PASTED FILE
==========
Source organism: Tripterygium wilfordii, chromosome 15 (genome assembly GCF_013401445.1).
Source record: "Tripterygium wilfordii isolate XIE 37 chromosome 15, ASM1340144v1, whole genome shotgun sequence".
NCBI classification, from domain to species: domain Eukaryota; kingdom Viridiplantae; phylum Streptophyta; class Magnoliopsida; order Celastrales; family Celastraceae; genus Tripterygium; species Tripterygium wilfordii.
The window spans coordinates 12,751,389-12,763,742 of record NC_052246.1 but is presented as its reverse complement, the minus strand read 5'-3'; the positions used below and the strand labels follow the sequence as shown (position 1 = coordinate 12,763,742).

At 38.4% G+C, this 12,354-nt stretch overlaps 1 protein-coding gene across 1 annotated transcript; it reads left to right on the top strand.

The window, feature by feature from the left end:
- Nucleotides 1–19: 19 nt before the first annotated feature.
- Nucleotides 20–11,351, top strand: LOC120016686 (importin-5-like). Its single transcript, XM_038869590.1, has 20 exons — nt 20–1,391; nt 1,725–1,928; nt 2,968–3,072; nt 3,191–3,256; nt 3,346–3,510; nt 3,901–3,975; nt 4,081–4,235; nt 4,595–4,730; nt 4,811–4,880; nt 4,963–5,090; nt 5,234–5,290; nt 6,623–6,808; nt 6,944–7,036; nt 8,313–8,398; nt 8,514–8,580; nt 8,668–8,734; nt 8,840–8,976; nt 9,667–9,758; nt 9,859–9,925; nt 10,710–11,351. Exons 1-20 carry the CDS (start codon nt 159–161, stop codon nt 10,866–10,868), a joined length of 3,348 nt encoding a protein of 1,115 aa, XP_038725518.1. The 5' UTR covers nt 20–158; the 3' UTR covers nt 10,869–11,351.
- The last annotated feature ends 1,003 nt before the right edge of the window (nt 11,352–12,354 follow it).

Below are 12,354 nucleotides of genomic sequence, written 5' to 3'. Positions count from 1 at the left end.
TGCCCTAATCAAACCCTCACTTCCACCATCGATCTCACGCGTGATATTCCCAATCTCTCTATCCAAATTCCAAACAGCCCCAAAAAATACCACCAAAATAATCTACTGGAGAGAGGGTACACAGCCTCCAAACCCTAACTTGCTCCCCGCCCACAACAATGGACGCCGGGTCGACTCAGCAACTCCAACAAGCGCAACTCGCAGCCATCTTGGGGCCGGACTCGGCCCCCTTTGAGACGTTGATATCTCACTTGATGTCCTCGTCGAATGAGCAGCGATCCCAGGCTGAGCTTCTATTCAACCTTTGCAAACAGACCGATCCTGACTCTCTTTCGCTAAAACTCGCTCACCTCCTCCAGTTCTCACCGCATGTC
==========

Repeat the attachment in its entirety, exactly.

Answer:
Source organism: Tripterygium wilfordii, chromosome 15 (genome assembly GCF_013401445.1).
Source record: "Tripterygium wilfordii isolate XIE 37 chromosome 15, ASM1340144v1, whole genome shotgun sequence".
NCBI classification, from domain to species: domain Eukaryota; kingdom Viridiplantae; phylum Streptophyta; class Magnoliopsida; order Celastrales; family Celastraceae; genus Tripterygium; species Tripterygium wilfordii.
The window spans coordinates 12,751,389-12,763,742 of record NC_052246.1 but is presented as its reverse complement, the minus strand read 5'-3'; the positions used below and the strand labels follow the sequence as shown (position 1 = coordinate 12,763,742).

At 38.4% G+C, this 12,354-nt stretch overlaps 1 protein-coding gene across 1 annotated transcript; it reads left to right on the top strand.

The window, feature by feature from the left end:
- Nucleotides 1–19: 19 nt before the first annotated feature.
- Nucleotides 20–11,351, top strand: LOC120016686 (importin-5-like). Its single transcript, XM_038869590.1, has 20 exons — nt 20–1,391; nt 1,725–1,928; nt 2,968–3,072; nt 3,191–3,256; nt 3,346–3,510; nt 3,901–3,975; nt 4,081–4,235; nt 4,595–4,730; nt 4,811–4,880; nt 4,963–5,090; nt 5,234–5,290; nt 6,623–6,808; nt 6,944–7,036; nt 8,313–8,398; nt 8,514–8,580; nt 8,668–8,734; nt 8,840–8,976; nt 9,667–9,758; nt 9,859–9,925; nt 10,710–11,351. Exons 1-20 carry the CDS (start codon nt 159–161, stop codon nt 10,866–10,868), a joined length of 3,348 nt encoding a protein of 1,115 aa, XP_038725518.1. The 5' UTR covers nt 20–158; the 3' UTR covers nt 10,869–11,351.
- The last annotated feature ends 1,003 nt before the right edge of the window (nt 11,352–12,354 follow it).

Below are 12,354 nucleotides of genomic sequence, written 5' to 3'. Positions count from 1 at the left end.
TGCCCTAATCAAACCCTCACTTCCACCATCGATCTCACGCGTGATATTCCCAATCTCTCTATCCAAATTCCAAACAGCCCCAAAAAATACCACCAAAATAATCTACTGGAGAGAGGGTACACAGCCTCCAAACCCTAACTTGCTCCCCGCCCACAACAATGGACGCCGGGTCGACTCAGCAACTCCAACAAGCGCAACTCGCAGCCATCTTGGGGCCGGACTCGGCCCCCTTTGAGACGTTGATATCTCACTTGATGTCCTCGTCGAATGAGCAGCGATCCCAGGCTGAGCTTCTATTCAACCTTTGCAAACAGACCGATCCTGACTCTCTTTCGCTAAAACTCGCTCACCTCCTCCAGTTCTCACCGCATGTC